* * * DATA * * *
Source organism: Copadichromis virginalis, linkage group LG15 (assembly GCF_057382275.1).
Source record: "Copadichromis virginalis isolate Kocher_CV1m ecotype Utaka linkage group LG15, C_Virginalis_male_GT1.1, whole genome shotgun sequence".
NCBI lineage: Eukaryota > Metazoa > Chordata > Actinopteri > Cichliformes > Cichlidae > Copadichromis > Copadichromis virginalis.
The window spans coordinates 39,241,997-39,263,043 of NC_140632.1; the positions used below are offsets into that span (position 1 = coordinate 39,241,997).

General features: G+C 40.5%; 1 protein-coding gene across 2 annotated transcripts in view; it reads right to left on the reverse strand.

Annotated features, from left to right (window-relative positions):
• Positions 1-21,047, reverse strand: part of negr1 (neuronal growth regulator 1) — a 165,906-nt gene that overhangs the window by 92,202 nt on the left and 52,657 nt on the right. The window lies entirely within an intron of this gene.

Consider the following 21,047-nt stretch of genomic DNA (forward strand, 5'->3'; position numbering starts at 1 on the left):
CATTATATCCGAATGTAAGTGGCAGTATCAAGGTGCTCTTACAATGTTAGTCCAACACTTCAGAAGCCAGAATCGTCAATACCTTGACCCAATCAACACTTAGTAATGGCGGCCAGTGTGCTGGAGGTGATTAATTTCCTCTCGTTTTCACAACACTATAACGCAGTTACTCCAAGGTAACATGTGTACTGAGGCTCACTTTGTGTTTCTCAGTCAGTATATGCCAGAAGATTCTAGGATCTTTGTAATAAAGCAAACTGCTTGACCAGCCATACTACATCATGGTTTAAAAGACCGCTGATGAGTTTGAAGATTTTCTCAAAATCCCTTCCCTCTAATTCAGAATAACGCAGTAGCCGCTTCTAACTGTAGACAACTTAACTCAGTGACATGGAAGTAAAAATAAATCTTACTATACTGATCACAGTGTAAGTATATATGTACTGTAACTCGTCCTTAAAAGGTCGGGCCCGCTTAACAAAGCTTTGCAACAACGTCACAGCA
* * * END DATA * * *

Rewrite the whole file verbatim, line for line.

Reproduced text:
Source organism: Copadichromis virginalis, linkage group LG15 (assembly GCF_057382275.1).
Source record: "Copadichromis virginalis isolate Kocher_CV1m ecotype Utaka linkage group LG15, C_Virginalis_male_GT1.1, whole genome shotgun sequence".
NCBI lineage: Eukaryota > Metazoa > Chordata > Actinopteri > Cichliformes > Cichlidae > Copadichromis > Copadichromis virginalis.
The window spans coordinates 39,241,997-39,263,043 of NC_140632.1; the positions used below are offsets into that span (position 1 = coordinate 39,241,997).

General features: G+C 40.5%; 1 protein-coding gene across 2 annotated transcripts in view; it reads right to left on the reverse strand.

Annotated features, from left to right (window-relative positions):
• Positions 1-21,047, reverse strand: part of negr1 (neuronal growth regulator 1) — a 165,906-nt gene that overhangs the window by 92,202 nt on the left and 52,657 nt on the right. The window lies entirely within an intron of this gene.

Consider the following 21,047-nt stretch of genomic DNA (forward strand, 5'->3'; position numbering starts at 1 on the left):
CATTATATCCGAATGTAAGTGGCAGTATCAAGGTGCTCTTACAATGTTAGTCCAACACTTCAGAAGCCAGAATCGTCAATACCTTGACCCAATCAACACTTAGTAATGGCGGCCAGTGTGCTGGAGGTGATTAATTTCCTCTCGTTTTCACAACACTATAACGCAGTTACTCCAAGGTAACATGTGTACTGAGGCTCACTTTGTGTTTCTCAGTCAGTATATGCCAGAAGATTCTAGGATCTTTGTAATAAAGCAAACTGCTTGACCAGCCATACTACATCATGGTTTAAAAGACCGCTGATGAGTTTGAAGATTTTCTCAAAATCCCTTCCCTCTAATTCAGAATAACGCAGTAGCCGCTTCTAACTGTAGACAACTTAACTCAGTGACATGGAAGTAAAAATAAATCTTACTATACTGATCACAGTGTAAGTATATATGTACTGTAACTCGTCCTTAAAAGGTCGGGCCCGCTTAACAAAGCTTTGCAACAACGTCACAGCA